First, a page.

The CD-12 (Curtiss Direct-Drive) history extended over several years. Development began in 1915 with the K-12, using the historic design skills of Charles Kirkham; and in competition with the popular Hispano-Suiza. The high power and low weight goal was a great challenge. So it was not surprising that the aluminum monoblock and several other advanced features, including the reduction gearing, presented substantial problems. Unable to overcome these difficulties, Kirkham left Curtiss in 1919, and his successor, Arthur Nutt produced a derated CD-12, without the reduction gearing of the K-12, in 1921.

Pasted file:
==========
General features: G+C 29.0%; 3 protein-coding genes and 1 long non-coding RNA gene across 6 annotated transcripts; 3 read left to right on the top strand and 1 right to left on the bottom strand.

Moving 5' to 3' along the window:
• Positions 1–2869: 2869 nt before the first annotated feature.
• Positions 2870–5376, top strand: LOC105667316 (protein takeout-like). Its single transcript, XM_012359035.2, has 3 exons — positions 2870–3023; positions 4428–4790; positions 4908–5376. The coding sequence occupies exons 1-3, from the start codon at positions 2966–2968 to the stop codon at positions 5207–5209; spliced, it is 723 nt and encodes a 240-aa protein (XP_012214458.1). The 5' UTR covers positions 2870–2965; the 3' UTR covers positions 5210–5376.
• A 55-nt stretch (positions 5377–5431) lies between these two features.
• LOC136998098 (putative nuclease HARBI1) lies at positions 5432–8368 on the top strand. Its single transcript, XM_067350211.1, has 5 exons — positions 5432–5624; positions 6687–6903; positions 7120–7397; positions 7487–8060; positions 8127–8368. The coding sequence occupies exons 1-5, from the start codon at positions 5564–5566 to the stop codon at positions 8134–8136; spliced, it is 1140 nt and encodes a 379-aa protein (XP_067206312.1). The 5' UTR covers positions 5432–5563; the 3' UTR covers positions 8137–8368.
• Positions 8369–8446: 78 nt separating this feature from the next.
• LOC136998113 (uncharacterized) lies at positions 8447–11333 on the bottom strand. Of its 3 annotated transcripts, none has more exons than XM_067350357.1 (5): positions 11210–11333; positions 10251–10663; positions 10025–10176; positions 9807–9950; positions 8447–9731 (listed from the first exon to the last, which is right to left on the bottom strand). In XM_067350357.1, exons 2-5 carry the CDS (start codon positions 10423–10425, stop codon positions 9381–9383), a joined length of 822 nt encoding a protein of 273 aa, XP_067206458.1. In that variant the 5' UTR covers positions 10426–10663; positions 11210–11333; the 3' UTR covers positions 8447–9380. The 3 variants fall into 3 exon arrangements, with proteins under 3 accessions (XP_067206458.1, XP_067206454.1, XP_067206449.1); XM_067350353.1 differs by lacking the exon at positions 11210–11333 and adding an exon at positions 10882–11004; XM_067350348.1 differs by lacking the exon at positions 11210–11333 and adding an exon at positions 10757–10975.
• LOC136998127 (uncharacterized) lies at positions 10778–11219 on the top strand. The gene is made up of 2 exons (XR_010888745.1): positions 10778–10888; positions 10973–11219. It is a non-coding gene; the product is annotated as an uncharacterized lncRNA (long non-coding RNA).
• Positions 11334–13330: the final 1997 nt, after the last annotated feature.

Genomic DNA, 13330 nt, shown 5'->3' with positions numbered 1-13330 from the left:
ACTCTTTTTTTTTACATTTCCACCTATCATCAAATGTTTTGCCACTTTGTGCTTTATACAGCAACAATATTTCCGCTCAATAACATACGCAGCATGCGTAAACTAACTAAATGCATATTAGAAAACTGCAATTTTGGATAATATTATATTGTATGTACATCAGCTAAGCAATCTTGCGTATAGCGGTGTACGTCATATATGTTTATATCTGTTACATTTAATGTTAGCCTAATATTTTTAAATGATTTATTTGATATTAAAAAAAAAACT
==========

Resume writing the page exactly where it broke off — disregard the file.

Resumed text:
This artifact was a production prototype, while the other three in its series were sold to the U.S. Navy. In November, 1921, the Navy Curtiss Racer CR-1, powered by a Curtiss CD-12 engine, won the Pulitzer Trophy. CD-12 engines also powered the Curtiss CT Torpedodropper and Navy Curtiss 18T triplane racer. Further development produced the 1922 D-12, a successful engine for both racing and fighter aircraft.